PCHPs for Precise Temperature Control
One application of a Pressure Controlled Heat Pipe (PCHP) is for extremely precise temperature control, when either the power or sink conditions vary over a wide range. Variable Conductance Heat Pipes (VCHPs)are often used for temperature sensitive electronics. The electronics temperature can be controlled to +/-2°C with an electric heater on the VCHP reservoir. By active control of the reservoir volume, milli-Kelvin temperature control can be achieved, with rapid response to changing conditions. The operation of a bellows/piston type of PCHP for precise temperature control is shown in Figure 1. During operation, liquid vaporizes to cool the evaporator. The vapor travels to the condenser, then the condensate is returned by capillary forces. The non-condensable gas is pushed into the reservoir and the end of the condenser. At higher powers (or warmer sink conditions), the piston is withdrawn, so that most of the condenser is open. Less condenser area is required at lower powers, or colder sink conditions. In these cases, the piston pushes additional gas into the condenser, helping to maintain the heat pipe at a constant temperature. By using the electronics temperature to control the piston location, milli-kelvin temperature control can be reached, using the feedback loop shown in Figure 2.
Figure 1. Pressure Controlled Heat Pipe (PCHP) varies the reservoir volume for precise temperature control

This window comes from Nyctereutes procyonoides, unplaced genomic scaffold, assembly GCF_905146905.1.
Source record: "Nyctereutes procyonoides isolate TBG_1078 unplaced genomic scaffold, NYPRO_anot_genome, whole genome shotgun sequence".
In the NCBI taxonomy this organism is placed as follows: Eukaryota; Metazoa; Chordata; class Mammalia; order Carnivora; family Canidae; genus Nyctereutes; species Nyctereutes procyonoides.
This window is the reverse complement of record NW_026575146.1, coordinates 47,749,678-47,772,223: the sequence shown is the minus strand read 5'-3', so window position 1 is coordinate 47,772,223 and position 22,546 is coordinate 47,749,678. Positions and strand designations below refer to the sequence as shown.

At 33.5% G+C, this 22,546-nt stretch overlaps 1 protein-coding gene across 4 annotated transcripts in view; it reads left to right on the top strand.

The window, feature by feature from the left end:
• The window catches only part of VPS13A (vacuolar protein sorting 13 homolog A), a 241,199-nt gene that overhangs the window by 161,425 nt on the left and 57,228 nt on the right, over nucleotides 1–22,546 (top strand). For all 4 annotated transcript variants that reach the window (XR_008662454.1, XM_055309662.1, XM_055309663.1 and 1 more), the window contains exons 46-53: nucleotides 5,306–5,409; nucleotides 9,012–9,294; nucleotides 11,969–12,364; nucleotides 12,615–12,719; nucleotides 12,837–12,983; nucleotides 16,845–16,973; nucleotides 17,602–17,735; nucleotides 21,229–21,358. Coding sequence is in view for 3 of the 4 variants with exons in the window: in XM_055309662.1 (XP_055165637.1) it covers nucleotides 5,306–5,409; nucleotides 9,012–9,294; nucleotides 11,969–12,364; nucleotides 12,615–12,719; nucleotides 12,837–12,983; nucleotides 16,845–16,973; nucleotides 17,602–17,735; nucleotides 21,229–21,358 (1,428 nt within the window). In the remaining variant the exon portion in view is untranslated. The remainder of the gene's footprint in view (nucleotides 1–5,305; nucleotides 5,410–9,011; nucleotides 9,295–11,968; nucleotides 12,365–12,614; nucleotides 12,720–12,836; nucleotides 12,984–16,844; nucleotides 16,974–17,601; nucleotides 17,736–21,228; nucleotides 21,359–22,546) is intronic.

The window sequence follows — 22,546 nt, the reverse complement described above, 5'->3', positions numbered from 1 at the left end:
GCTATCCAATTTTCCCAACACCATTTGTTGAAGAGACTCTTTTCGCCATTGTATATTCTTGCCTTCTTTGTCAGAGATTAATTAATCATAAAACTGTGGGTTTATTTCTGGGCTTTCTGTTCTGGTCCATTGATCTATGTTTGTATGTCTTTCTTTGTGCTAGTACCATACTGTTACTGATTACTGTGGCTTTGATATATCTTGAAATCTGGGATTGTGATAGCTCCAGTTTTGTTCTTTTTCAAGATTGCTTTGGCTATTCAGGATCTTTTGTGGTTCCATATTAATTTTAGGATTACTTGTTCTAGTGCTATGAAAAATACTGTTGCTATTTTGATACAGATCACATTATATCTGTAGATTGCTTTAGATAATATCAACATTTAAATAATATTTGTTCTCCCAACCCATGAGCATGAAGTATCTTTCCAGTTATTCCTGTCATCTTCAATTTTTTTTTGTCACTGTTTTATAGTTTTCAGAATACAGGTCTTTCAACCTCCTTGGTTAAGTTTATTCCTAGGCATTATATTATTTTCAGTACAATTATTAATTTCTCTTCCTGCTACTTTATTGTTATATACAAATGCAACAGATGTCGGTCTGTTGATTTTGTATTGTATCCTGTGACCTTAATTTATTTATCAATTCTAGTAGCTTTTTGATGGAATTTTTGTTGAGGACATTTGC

Figure 2 Schematic of Pressure Controlled Heat Pipe Showing Feedback Control of Reservoir Volume and Condenser Thermal Resistance
Figure 3 shows an aluminum/ammonia PCHP developed by ACT for precise temperature control. The heat pipe is bent so that it could fit in a specific vacuum test chamber. A heater block supplies heat to the evaporator, and a chill block is used to cool the condenser. The bellows capsule is the non-condensable gas reservoir.
Figure 4 shows the PCHP mounted in a thermal vacuum chamber for testing. The PCHP had excellent temperature control during the thermal vacuum tests. Figure 5 compares the open loop and closed-loop response of the PCHP over variations of input power. This PCHP is able to maintain a steady evaporator temperature (measured by the RTD) over input powers ranging from 50 to 125 Watts. In the figures, Open Loop refers to the no control case, or behavior as a passive VCHP, and SP refers to the Set Point Temperature in closed loop mode.